SPARKING THE GAP BETWEEN AI AND DEVOPS
The term “AIOps” is getting a lot of work these days, and it shouldn’t come as a surprise. Massive amounts of data is coming at enterprises from all directions, not only from inside their own datacenters but also from the cloud and the edge, driven by such trends as the Internet of Things (IoT), the growing use of multiple clouds – both public and private – a proliferation of devices at the edge and applications being created and moved in rapidly increasing numbers of containers.
Contained inside all that data is the crucial information needed to make these organizations faster and more efficient, able to make the necessary business decisions more quickly and get a competitive edge over their rivals. Being able to keep up with all that data – to collect, store, analyze, and move it all – is no easy matter and enterprises whose IT staffs are growing nearly fast enough are turning to AIOps vendors and their platforms that leverage artificial intelligence to drive automation into IT operations.
The term has been around for several years, but the demand for it is growing fast as organizations look for ways to better develop and drive services to their customers. According to AppDynamic’s App Attention Index 2019, up to 84 percent of global consumers experienced problems with digital services from vendors, while 76 percent are saying their expectations of how well digital services should perform are increasing. Half of consumers surveyed by the index said they’d be willing to pay more for a product or service from an organization if the digital services were better than that of a rival.
“This marks a significant shift in consumers’ loyalty to a superior digital experience and brings to light that businesses across every industry are realizing that applications are the business,” Whitney Satin, director of product marketing at AppDynamics, tells The Next Platform. “To keep pace with ever increasing user demands, IT teams are increasingly adopting cloud technologies to enable them to iterate quickly and compete on experience. Highly distributed, multicloud, microservices, APIs, containers, IoT environments, and relentless code releases introduce constant change, and all of this is happening at a staggering scale. That creates a world where the traditional enterprise is managing a complex myriad of legacy technologies like mainframes, datacenters, private clouds, and trying to implement cloud-native technologies.”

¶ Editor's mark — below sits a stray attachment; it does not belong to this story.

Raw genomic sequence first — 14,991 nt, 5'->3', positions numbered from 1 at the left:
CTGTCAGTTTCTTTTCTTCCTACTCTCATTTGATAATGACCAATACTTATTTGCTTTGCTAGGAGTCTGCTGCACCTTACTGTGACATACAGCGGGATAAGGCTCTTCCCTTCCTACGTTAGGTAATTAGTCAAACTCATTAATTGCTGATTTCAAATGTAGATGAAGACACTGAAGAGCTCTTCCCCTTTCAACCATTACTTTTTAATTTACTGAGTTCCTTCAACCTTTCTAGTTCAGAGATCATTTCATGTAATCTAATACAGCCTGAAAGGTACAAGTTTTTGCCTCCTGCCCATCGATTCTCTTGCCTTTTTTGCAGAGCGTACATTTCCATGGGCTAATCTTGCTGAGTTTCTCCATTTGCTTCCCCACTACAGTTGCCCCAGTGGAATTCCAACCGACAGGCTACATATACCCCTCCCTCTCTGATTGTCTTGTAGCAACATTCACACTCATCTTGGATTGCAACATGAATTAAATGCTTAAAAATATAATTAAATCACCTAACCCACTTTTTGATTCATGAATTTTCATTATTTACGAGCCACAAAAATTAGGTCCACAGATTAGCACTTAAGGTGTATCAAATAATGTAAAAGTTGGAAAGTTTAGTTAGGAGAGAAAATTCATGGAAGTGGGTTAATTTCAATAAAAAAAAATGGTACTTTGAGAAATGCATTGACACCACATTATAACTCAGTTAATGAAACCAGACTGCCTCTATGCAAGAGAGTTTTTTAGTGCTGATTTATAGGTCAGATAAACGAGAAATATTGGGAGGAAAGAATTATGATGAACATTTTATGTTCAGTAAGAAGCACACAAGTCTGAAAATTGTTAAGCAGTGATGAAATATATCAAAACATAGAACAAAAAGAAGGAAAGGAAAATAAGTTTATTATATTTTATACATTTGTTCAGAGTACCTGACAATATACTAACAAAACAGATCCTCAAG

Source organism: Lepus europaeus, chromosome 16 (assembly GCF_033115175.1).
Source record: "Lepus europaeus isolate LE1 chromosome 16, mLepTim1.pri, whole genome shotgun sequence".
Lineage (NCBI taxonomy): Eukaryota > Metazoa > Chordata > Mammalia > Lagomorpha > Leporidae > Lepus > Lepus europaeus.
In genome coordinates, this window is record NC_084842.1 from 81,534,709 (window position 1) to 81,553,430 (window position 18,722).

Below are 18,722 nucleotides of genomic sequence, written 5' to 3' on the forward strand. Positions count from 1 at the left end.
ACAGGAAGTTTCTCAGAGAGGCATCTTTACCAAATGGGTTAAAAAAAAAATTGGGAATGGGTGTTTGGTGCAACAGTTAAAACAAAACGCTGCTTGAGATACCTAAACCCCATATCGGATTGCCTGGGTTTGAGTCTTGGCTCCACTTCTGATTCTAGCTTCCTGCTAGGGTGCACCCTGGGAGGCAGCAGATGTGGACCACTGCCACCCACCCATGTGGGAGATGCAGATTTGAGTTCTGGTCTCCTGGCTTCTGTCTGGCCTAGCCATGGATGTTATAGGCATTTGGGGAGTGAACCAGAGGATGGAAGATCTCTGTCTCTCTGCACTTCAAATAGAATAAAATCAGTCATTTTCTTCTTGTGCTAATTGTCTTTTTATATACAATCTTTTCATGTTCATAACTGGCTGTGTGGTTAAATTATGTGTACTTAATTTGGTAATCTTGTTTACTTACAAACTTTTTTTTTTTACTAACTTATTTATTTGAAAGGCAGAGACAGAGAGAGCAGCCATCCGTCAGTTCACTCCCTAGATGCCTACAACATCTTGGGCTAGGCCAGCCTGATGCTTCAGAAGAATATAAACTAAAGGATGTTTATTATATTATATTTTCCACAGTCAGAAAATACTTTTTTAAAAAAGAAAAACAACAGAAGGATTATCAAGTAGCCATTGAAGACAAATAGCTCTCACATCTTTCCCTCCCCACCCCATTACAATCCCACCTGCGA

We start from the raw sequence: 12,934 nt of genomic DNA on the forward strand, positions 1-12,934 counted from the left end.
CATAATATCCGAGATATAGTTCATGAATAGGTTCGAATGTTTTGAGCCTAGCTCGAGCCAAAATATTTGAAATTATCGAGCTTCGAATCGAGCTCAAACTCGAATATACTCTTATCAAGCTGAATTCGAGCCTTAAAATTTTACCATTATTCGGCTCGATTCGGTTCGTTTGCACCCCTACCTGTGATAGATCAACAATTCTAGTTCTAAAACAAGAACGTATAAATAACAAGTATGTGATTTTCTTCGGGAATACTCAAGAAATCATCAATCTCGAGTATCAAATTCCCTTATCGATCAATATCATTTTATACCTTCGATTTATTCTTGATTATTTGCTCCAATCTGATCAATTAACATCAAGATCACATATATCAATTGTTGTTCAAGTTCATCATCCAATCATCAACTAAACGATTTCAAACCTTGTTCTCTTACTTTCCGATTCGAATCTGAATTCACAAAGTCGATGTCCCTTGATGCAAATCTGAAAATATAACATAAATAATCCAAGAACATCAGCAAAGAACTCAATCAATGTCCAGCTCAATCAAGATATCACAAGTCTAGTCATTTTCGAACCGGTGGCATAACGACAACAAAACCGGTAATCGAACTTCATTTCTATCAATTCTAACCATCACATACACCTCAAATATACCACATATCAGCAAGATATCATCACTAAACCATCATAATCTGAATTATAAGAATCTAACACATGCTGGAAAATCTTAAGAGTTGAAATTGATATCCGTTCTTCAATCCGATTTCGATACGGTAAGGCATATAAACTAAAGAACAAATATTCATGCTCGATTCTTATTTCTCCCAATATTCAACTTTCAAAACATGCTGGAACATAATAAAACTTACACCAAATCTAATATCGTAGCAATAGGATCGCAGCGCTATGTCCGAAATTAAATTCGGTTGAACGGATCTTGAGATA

Making The Move
Cisco Systems – as part of its multi-year effort to shift from being primarily a hardware vendor to one that sells enterprise software and solutions for both on-premises and cloud environments – bought AppDynamics for $3.7 billion in 2017. The companies are pushing forward in an AIOps market that is growing fast and is highly competitive, with such players as Splunk, IBM, BMC, Zenoss, OpsRamp and others.
AppDynamics and its parent company took a big step last year when they unveiled the Central Nervous System (CNS) for IT, a broad platform that leverages AI and machine learning to drive automation into IT operations to help business better manage applications and data. Through CNS, enterprises can monitor and mange their applications and collect, manage and analyze data from multiple domains, including the cloud, on premises, and IoT. The platform also can detect and remediate security and performance issues.